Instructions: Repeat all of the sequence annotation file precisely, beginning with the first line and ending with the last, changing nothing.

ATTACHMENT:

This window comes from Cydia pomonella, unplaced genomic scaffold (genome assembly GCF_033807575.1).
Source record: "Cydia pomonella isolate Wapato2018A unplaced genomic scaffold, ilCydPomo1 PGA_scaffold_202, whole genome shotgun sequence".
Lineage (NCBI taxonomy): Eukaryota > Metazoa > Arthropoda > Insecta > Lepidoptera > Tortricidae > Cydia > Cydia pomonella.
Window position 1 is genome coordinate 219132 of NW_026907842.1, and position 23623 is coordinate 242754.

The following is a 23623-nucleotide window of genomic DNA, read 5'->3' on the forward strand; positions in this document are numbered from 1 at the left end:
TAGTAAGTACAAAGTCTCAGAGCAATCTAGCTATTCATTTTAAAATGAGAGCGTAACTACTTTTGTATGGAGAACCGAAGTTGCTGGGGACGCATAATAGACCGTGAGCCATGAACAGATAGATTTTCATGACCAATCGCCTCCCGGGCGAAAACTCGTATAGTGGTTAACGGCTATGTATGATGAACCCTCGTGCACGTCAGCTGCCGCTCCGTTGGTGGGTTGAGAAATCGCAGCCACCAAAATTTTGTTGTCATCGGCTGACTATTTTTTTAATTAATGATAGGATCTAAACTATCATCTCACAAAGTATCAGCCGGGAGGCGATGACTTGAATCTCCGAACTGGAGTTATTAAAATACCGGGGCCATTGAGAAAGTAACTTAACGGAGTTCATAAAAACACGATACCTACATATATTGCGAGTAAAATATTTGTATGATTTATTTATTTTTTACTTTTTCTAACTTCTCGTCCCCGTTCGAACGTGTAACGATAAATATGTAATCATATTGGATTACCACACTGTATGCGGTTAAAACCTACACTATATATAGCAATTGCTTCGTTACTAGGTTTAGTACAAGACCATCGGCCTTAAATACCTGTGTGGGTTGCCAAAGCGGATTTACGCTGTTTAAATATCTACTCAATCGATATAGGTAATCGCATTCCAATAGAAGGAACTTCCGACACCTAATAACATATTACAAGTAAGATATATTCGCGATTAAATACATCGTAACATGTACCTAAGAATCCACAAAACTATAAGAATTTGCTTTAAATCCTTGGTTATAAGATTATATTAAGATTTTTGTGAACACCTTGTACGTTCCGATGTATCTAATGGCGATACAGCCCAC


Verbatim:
This window comes from Cydia pomonella, unplaced genomic scaffold (genome assembly GCF_033807575.1).
Source record: "Cydia pomonella isolate Wapato2018A unplaced genomic scaffold, ilCydPomo1 PGA_scaffold_202, whole genome shotgun sequence".
Lineage (NCBI taxonomy): Eukaryota > Metazoa > Arthropoda > Insecta > Lepidoptera > Tortricidae > Cydia > Cydia pomonella.
Window position 1 is genome coordinate 219132 of NW_026907842.1, and position 23623 is coordinate 242754.

The following is a 23623-nucleotide window of genomic DNA, read 5'->3' on the forward strand; positions in this document are numbered from 1 at the left end:
TAGTAAGTACAAAGTCTCAGAGCAATCTAGCTATTCATTTTAAAATGAGAGCGTAACTACTTTTGTATGGAGAACCGAAGTTGCTGGGGACGCATAATAGACCGTGAGCCATGAACAGATAGATTTTCATGACCAATCGCCTCCCGGGCGAAAACTCGTATAGTGGTTAACGGCTATGTATGATGAACCCTCGTGCACGTCAGCTGCCGCTCCGTTGGTGGGTTGAGAAATCGCAGCCACCAAAATTTTGTTGTCATCGGCTGACTATTTTTTTAATTAATGATAGGATCTAAACTATCATCTCACAAAGTATCAGCCGGGAGGCGATGACTTGAATCTCCGAACTGGAGTTATTAAAATACCGGGGCCATTGAGAAAGTAACTTAACGGAGTTCATAAAAACACGATACCTACATATATTGCGAGTAAAATATTTGTATGATTTATTTATTTTTTACTTTTTCTAACTTCTCGTCCCCGTTCGAACGTGTAACGATAAATATGTAATCATATTGGATTACCACACTGTATGCGGTTAAAACCTACACTATATATAGCAATTGCTTCGTTACTAGGTTTAGTACAAGACCATCGGCCTTAAATACCTGTGTGGGTTGCCAAAGCGGATTTACGCTGTTTAAATATCTACTCAATCGATATAGGTAATCGCATTCCAATAGAAGGAACTTCCGACACCTAATAACATATTACAAGTAAGATATATTCGCGATTAAATACATCGTAACATGTACCTAAGAATCCACAAAACTATAAGAATTTGCTTTAAATCCTTGGTTATAAGATTATATTAAGATTTTTGTGAACACCTTGTACGTTCCGATGTATCTAATGGCGATACAGCCCAC